Hunters’ Guide to CRP

CRP Map

When I first started traveling west to bird hunt our group would have eyes peeled for CRP. What we were really looking for was acres of native prairie grasses. I’m not sure how we came to call any unplanted field CRP. 

It’s not unusual for hunters to misunderstand the Conservation Reserve Program (CRP). This may be a result of marketing by the USDA and conservation organizations, or just twisted wires of a highly complex, behemoth federal entity often combined with other programs and agencies. 

I didn’t learn what CRP really was or what it stood for until much later. I realized while talking to friends and landowners in Kansas that we were speaking a different language when I asked for information about places to hunt. They didn’t recognize this “CRP” of which I spoke. That’s when I decided I needed to learn more about it. 

CRP isn’t a type of grass. When landowners enroll acreage in the USDA’s Conservation Reserve Program they remove land planted in row crops and return it to native plants — this can also include trees and shrubs. In order to qualify for a new 10-15 year government contract, the land must be in production four of the last six years. Simply put, landowners rent cropland to the federal government. 

Many hunters mistakenly believe that CRP is a hunting access program — that all land enrolled in this program is available to hunt. It is not. This misconception may stem from the fact that in certain states land enrolled in federal CRP may also be enrolled in state access programs. Landowners receiving rental payments from the federal government may also receive an additional sum per acre to enroll that same land in a state agency’s hunting access program (e.g., WIHA in Kansas, BMA in Montana, CRP Access in North Dakota).

CRP is a program funded wholly by the federal government. The cost to taxpayers is around $1.8 billion each year. Payments per acre have a wide range, but the national average is $81 per acre. The legislation authorizing CRP also caps the total amount of acreage permitted.  In 2023 that acreage cap is 27 million acres, down from a program high of 36.7 million rented acres in 2007.

The USDA publicly shares the number of CRP acres it rents in each county. The current total is nearly 22 million acres across the country. Maps and addresses of specific locations are not made available to the public. Even though taxpayers foot the bill, we are not permitted to know where — privacy concerns are cited.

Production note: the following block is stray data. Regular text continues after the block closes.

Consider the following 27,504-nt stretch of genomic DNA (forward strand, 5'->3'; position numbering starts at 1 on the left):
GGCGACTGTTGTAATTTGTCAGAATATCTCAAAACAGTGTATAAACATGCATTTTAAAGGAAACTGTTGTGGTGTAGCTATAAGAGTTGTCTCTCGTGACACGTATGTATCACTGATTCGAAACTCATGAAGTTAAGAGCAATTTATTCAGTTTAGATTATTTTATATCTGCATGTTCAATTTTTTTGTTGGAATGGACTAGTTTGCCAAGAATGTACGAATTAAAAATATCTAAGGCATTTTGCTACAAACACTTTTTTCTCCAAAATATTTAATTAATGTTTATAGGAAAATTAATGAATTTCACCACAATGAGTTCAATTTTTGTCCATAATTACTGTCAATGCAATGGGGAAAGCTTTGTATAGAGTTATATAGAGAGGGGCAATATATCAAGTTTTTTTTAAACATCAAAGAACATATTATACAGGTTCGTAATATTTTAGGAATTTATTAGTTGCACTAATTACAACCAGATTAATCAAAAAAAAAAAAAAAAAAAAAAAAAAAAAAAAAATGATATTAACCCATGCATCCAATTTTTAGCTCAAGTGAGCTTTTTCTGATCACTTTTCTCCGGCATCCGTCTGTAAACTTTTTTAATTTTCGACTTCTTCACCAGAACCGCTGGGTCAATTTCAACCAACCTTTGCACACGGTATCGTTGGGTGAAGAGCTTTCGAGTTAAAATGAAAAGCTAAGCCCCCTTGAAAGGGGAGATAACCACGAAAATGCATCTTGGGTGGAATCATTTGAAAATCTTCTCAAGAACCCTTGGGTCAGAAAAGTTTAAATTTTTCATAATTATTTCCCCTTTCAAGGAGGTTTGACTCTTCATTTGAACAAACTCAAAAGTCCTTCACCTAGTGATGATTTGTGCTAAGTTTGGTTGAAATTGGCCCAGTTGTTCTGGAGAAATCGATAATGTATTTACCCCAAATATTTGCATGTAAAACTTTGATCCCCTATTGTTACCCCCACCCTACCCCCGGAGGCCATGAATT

Landowners apply for the CRP program. After they apply, their land is scored with an Environmental Benefit Index (EBI). The score is generated from a ton of factors including soil type /erodibility, water quality, cover type, wildlife benefits and more. The Farm Service Agency (FSA) then uses software to calculate rankings. Each landowner competes with every other applicant across the country — not just in their state or county. Anyone with an EBI score above a cutoff line determined by the FSA will be offered a rental contract. 

The latest general enrollment application deadline for landowners just passed. States won’t know how much acreage has been added until offers are made and contracts accepted. Currently the state with the most acreage enrolled is Texas with 2.8 million acres. A distant second is Kansas with just over 2 million, followed by Colorado (1.8M), North Dakota (1.3M) and Washington (1.2M). Arizona, New Hampshire, Massachusetts and Rhode Island have the fewest rented acres. 

How can we measure the effectiveness of the federal government renting land? The net benefit of CRP to hunters is hard to quantify. Anyone who has hunted native prairie grasses recognizes it benefits wildlife. But the bar for success within CRP is always “more acreage.” Acres are easier to count than upland birds. 

Because CRP continues to increase in complexity and cost, lacks permanence, and is susceptible to political whims it may need a better way to directly correlate to successes of wildlife. Hopefully that first step is knowing exactly what CRP is and isn’t. 

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